Know thyself. We are all familiar with the dictum. Yet I've come to see how difficult it is to maintain clarity in relationships closest to oneself. In particular, I am struck by our seeming inability to perceive clearly in three key relationships: with our individual selves, with our significant others, and with our family. There just seems to be too much attachment in these situations, leading to a sort of funhouse mirror effect on our ability to reflect back a shared reality.
I first started noticing a pattern to these blindspots in people during my observations of other women in erotic work. Most of us seem to need to put blinders on of one sort or another to justify ourselves, likely due to the lack of support in society as a whole for what we do. "What's up with her? I just don't get her. I feel like she's not really there," I was telling a mutual friend of a new girl at The Gates, back in the days when I worked there. I prided myself on being able to figure out what made everyone tick and act accordingly, but this woman remained a cypher to me, especially after an awkward double session together.
"You know, I thought about this a lot," my friend said, "It's weird because she can be really insightful when helping me sort out stuff going on in my life, but she can't make sense of her own predicaments. One time she thanked me for giving her great advice and I told her I just thought of what she would say to me under the same circumstances. There's this blurriness there when it comes to trying to understand herself, especially her self image in relation to men." She was not alone.
There was a woman who interviewed with me to be an apprentice dominatrix. A pretty young Eurasian just out of college, she had been stripping for the past five years and wanted to try something different. I was taken aback by how sweet and innocent this woman seemed to be, and as I talked to her I learned that it really wasn't an act. "Just so you know, this work is not about explicit sexuality. I have friends who escort, but this is not what it is," I said to her.
"Oh my God! I would never be friends with someone who does that!" she wrinkled her cute little nose in disdain. We ended our lunch on friendly terms, but she didn't follow up (she seemed disappointed when we talked about the money involved in session work). I ran into her a few weeks later at a swinger-themed dance party that was being thrown in one of the City's strip clubs. "See that older woman over there," she pointed to the stage where a hot Sandra Romain look-alike writhed topless, grinding against another woman. I appreciatively took in her olive skin and porn star rack, as well as the lusty sneer on her sultry face. "She tried to hit on me the last time I was here, but I think she's a prostitute." My stripper acquaintance said this last word with a snarl, almost like she should spit afterwards to get the bad taste out of her mouth. Later on, I saw her lap-dancing her date in a secluded area. It puzzled me, this strange mix of overt sexuality and prudishness, yet I would come to see it time and time again (even in myself!). It's like we tell ourselves that we're still good girls even though we do this and this, but if we do that - that awful thing! - then we are a bad girl and shame shame shame! My goodness, it's kind of ridiculous isn't it?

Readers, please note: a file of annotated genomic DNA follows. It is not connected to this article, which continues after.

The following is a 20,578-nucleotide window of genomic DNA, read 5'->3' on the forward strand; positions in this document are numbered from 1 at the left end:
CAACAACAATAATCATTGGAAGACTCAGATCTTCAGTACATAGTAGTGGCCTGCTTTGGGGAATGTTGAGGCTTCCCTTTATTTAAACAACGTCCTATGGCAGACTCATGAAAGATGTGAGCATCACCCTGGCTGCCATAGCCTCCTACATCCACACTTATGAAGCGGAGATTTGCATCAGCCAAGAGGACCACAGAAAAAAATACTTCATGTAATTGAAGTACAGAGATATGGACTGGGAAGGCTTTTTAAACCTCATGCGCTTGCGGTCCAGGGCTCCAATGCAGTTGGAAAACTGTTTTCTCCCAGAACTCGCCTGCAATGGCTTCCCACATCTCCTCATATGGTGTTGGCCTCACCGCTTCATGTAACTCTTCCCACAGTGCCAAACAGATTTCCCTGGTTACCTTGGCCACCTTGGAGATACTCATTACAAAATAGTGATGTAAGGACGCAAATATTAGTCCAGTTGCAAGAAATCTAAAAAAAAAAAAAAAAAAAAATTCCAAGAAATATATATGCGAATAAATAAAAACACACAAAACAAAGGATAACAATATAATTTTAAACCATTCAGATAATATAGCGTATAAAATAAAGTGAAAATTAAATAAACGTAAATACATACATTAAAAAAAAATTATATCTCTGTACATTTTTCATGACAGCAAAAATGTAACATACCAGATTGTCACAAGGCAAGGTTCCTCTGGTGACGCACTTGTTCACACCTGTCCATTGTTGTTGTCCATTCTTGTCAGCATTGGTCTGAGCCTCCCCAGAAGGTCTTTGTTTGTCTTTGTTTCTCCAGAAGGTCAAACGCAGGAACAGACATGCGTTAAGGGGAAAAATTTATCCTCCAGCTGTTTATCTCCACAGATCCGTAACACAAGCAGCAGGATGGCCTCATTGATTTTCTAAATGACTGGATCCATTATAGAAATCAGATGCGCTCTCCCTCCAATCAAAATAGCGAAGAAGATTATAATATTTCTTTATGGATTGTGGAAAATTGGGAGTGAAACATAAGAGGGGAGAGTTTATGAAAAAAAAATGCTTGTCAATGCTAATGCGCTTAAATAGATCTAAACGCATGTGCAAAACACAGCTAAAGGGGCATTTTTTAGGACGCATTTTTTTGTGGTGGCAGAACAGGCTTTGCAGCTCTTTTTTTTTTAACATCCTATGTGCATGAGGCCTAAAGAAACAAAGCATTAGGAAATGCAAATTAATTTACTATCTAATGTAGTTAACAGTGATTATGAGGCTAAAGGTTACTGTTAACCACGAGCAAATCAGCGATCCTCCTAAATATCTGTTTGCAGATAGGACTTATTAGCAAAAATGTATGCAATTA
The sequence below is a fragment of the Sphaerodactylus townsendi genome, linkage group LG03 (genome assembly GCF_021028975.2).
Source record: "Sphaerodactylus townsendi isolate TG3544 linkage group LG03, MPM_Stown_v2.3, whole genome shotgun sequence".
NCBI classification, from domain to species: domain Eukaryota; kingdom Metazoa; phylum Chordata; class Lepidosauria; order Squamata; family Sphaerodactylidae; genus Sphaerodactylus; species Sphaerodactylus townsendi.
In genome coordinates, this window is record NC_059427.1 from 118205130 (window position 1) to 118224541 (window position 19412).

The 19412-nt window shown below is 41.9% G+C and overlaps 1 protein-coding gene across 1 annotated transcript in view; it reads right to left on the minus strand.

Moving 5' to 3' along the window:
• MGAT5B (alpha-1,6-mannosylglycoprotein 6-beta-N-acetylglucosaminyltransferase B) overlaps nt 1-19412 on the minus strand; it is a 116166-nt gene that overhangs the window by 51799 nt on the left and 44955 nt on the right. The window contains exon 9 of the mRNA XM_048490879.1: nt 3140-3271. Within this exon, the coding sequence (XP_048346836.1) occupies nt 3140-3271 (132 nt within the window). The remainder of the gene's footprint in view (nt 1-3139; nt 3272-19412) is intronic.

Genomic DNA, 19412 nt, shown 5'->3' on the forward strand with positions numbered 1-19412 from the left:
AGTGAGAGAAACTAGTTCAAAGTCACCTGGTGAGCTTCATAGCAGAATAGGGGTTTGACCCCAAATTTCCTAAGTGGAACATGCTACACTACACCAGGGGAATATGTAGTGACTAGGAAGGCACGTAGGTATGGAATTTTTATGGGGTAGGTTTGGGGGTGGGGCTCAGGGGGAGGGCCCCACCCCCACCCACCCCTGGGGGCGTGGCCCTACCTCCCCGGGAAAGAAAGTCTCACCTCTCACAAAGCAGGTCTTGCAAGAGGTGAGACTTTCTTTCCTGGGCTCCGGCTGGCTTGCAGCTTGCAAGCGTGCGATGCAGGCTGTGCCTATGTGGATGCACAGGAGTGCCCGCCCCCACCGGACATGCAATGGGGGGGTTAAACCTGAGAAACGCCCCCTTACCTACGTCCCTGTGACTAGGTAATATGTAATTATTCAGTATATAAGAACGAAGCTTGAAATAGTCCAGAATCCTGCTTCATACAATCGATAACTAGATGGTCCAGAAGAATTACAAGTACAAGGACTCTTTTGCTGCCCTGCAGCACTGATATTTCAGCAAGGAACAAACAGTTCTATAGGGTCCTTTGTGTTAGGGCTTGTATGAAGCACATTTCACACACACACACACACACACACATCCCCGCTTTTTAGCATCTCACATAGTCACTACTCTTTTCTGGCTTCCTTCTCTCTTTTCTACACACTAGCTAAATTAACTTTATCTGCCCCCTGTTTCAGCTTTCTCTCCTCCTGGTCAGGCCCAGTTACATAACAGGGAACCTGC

This inability to see things clearly when they hit closest to home marks our relationships with our family and significant others as well. I've read that there is a "primitive" society where children are never raised by their biological parents, but by their aunt and uncle instead. They believe the parents and children will have a better relationship for it, and that the aunt and uncle will not have the same attachments (i.e. over-identification) which can get in the way of nurturing independence and autonomy in the child.
"I told him you tell him that. He won't listen if it comes from me," a woman was telling me how she got her husband to take some much-needed advice by having a friend do it for her. The interdependence of our egos and the delicate balance of power in our relationships with significant others can sometimes call for such diplomacy. And the spelling out of overidentification in the form of traditional marriage (e.g. the woman changes her name to the man's name) makes seeing clearly that much more difficult, as spouses begin to think of one another as each other's possessions. I've always marvelled at how men I've met through my professional play seem delighted to hear of my latest exploits, and I've heard the same from other women in the work. There is this pure joyfulness in hearing of our pleasures, no attempts to control or restrain. So different from how most of us approach our "real" relationships. But of course, it doesn't have to be that way. Many of us are exploring new ways of being together through polyamory aka (but not necessarily the same thing as) swinging - I have many thoughts on this topic, deserving of its own post later. Have a great weekend!